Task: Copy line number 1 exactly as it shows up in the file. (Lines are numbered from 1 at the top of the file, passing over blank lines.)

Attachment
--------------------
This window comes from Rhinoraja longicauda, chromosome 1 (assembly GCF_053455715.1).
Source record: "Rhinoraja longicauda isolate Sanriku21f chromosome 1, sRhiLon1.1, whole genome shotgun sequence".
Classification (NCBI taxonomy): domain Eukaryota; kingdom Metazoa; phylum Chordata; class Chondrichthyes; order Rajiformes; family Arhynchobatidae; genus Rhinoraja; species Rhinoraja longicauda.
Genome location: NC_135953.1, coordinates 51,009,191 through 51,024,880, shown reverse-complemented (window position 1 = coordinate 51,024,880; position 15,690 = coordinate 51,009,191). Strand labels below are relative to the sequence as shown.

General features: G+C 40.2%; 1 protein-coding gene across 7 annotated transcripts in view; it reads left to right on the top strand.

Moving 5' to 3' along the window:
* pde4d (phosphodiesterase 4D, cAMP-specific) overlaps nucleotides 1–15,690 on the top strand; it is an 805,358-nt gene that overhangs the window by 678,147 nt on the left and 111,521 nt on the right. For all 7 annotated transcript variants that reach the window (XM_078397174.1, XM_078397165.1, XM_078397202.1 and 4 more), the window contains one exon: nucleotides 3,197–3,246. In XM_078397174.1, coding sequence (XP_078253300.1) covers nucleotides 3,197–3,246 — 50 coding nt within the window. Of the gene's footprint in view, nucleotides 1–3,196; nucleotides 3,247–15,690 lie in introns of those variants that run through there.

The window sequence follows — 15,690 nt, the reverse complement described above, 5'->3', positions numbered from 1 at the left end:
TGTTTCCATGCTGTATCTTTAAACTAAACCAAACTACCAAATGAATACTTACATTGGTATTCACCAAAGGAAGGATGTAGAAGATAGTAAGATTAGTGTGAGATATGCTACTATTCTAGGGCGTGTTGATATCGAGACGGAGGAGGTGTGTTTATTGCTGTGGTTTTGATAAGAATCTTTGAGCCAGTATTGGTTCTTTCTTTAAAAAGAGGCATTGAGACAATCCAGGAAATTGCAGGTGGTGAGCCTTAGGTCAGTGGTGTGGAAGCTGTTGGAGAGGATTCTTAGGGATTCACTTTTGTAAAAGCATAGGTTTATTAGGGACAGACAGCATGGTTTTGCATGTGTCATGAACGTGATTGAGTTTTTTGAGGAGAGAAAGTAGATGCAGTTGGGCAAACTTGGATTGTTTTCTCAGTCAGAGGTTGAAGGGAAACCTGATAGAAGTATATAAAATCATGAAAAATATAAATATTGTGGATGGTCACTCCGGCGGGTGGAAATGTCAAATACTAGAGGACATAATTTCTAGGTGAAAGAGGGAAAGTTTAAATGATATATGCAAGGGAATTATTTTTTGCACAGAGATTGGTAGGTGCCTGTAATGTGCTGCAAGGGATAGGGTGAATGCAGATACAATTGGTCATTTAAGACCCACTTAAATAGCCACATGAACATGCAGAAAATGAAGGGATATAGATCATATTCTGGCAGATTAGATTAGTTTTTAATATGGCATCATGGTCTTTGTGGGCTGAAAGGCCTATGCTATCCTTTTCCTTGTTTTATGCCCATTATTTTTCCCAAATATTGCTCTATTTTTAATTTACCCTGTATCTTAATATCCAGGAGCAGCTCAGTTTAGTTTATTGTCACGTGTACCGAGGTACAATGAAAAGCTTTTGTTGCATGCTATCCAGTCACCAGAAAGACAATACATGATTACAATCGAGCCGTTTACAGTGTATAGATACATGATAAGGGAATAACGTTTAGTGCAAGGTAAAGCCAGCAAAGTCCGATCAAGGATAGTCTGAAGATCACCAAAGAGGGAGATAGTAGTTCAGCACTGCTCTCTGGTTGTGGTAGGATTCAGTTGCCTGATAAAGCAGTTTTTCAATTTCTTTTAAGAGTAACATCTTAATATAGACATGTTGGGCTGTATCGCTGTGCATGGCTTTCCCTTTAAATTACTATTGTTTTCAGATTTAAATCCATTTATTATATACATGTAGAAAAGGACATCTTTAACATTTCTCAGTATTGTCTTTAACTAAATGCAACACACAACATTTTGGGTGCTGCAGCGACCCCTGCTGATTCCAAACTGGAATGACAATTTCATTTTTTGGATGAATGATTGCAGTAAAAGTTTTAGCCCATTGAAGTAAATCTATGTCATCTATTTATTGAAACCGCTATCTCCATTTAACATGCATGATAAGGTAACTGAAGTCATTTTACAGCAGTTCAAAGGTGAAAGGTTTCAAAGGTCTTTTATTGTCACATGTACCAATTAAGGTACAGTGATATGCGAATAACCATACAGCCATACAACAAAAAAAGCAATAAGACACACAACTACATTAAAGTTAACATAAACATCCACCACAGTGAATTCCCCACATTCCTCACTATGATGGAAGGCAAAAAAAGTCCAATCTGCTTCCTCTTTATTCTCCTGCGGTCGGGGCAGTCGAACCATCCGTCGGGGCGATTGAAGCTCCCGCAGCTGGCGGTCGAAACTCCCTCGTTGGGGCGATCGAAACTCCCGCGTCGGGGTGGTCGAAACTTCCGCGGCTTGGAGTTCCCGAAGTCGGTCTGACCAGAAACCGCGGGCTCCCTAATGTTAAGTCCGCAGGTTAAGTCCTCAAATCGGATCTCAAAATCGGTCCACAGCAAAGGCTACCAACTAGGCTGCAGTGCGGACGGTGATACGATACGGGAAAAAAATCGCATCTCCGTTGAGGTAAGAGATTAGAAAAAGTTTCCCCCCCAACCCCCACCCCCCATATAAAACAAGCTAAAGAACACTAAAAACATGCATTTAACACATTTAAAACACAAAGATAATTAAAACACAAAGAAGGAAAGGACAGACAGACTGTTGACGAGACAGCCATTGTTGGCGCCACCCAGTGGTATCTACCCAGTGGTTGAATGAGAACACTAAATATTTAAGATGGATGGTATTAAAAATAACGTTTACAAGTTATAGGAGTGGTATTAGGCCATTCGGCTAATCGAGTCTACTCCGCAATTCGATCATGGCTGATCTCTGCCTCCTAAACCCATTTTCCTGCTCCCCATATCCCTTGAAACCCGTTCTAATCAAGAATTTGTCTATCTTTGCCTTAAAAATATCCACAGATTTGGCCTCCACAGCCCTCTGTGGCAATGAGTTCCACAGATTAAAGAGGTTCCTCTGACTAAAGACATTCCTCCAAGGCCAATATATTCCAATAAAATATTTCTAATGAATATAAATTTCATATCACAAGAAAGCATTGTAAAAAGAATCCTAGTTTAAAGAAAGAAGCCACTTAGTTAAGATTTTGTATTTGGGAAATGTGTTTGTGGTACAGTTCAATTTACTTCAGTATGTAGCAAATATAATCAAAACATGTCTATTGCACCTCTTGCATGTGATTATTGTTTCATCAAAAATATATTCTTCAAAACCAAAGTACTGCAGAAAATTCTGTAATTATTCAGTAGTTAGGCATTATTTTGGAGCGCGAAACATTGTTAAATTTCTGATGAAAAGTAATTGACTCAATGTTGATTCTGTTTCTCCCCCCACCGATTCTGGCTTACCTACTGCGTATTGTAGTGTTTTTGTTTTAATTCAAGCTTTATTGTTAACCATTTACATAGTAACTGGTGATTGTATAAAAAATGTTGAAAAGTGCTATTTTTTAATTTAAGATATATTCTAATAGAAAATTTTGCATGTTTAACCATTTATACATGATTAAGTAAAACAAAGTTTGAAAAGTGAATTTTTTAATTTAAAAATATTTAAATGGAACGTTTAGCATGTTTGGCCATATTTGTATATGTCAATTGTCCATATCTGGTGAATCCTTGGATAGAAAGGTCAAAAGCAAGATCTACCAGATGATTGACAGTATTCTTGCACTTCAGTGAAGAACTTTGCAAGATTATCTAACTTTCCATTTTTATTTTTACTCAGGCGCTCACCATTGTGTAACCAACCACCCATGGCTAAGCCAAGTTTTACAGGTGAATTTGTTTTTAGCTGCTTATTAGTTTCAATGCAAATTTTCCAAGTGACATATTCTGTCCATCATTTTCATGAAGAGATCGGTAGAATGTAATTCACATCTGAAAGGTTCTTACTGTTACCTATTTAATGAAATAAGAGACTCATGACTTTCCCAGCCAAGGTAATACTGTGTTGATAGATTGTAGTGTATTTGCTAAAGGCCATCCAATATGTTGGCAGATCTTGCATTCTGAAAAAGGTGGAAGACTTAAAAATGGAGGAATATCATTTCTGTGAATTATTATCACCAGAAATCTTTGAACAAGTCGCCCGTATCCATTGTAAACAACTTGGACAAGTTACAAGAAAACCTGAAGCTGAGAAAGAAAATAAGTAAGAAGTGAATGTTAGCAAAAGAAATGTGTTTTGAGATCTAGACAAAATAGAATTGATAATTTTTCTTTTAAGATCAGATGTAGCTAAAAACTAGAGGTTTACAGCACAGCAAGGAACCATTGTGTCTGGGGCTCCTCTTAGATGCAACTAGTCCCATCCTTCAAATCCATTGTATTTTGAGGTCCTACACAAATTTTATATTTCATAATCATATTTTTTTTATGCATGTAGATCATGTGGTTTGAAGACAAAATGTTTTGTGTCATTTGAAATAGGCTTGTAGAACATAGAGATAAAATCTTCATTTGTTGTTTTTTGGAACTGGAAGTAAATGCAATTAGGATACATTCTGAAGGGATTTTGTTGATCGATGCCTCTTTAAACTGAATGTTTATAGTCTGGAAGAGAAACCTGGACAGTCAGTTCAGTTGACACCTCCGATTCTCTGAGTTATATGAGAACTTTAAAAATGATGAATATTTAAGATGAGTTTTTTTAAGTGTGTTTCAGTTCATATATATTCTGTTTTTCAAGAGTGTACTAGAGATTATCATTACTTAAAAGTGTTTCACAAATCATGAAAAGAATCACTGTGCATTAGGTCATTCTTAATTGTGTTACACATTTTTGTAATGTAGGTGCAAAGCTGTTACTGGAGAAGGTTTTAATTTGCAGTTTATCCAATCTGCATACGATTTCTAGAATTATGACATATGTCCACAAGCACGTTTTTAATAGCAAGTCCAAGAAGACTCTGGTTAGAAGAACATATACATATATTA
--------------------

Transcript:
This window comes from Rhinoraja longicauda, chromosome 1 (assembly GCF_053455715.1).